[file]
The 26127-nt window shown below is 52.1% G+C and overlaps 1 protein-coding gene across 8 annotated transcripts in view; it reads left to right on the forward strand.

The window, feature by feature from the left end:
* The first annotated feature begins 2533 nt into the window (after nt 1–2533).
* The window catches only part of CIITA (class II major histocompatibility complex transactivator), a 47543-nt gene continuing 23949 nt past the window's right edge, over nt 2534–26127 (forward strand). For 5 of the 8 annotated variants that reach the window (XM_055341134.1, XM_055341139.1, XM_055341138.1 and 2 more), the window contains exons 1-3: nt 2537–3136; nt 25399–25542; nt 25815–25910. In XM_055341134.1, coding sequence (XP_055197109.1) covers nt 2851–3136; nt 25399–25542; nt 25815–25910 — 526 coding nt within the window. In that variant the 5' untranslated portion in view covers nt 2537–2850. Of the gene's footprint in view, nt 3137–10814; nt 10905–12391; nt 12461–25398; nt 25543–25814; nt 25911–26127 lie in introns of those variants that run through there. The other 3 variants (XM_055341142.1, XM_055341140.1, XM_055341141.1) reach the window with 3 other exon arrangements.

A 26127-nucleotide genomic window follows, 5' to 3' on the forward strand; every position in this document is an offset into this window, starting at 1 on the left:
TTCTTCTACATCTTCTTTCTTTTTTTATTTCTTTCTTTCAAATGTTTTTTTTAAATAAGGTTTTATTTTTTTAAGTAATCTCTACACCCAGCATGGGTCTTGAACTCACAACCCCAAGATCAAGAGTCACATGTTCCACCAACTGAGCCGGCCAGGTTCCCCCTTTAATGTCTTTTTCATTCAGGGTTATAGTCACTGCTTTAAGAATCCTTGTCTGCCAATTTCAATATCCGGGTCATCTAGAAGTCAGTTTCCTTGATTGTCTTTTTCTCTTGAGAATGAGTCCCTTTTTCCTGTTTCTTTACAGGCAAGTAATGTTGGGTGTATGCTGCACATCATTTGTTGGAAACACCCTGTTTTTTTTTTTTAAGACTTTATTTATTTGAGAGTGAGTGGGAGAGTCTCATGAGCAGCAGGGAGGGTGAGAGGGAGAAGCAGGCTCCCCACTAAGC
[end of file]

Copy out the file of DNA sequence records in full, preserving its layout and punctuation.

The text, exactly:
The 26127-nt window shown below is 52.1% G+C and overlaps 1 protein-coding gene across 8 annotated transcripts in view; it reads left to right on the forward strand.

The window, feature by feature from the left end:
* The first annotated feature begins 2533 nt into the window (after nt 1–2533).
* The window catches only part of CIITA (class II major histocompatibility complex transactivator), a 47543-nt gene continuing 23949 nt past the window's right edge, over nt 2534–26127 (forward strand). For 5 of the 8 annotated variants that reach the window (XM_055341134.1, XM_055341139.1, XM_055341138.1 and 2 more), the window contains exons 1-3: nt 2537–3136; nt 25399–25542; nt 25815–25910. In XM_055341134.1, coding sequence (XP_055197109.1) covers nt 2851–3136; nt 25399–25542; nt 25815–25910 — 526 coding nt within the window. In that variant the 5' untranslated portion in view covers nt 2537–2850. Of the gene's footprint in view, nt 3137–10814; nt 10905–12391; nt 12461–25398; nt 25543–25814; nt 25911–26127 lie in introns of those variants that run through there. The other 3 variants (XM_055341142.1, XM_055341140.1, XM_055341141.1) reach the window with 3 other exon arrangements.

A 26127-nucleotide genomic window follows, 5' to 3' on the forward strand; every position in this document is an offset into this window, starting at 1 on the left:
TTCTTCTACATCTTCTTTCTTTTTTTATTTCTTTCTTTCAAATGTTTTTTTTAAATAAGGTTTTATTTTTTTAAGTAATCTCTACACCCAGCATGGGTCTTGAACTCACAACCCCAAGATCAAGAGTCACATGTTCCACCAACTGAGCCGGCCAGGTTCCCCCTTTAATGTCTTTTTCATTCAGGGTTATAGTCACTGCTTTAAGAATCCTTGTCTGCCAATTTCAATATCCGGGTCATCTAGAAGTCAGTTTCCTTGATTGTCTTTTTCTCTTGAGAATGAGTCCCTTTTTCCTGTTTCTTTACAGGCAAGTAATGTTGGGTGTATGCTGCACATCATTTGTTGGAAACACCCTGTTTTTTTTTTTTAAGACTTTATTTATTTGAGAGTGAGTGGGAGAGTCTCATGAGCAGCAGGGAGGGTGAGAGGGAGAAGCAGGCTCCCCACTAAGC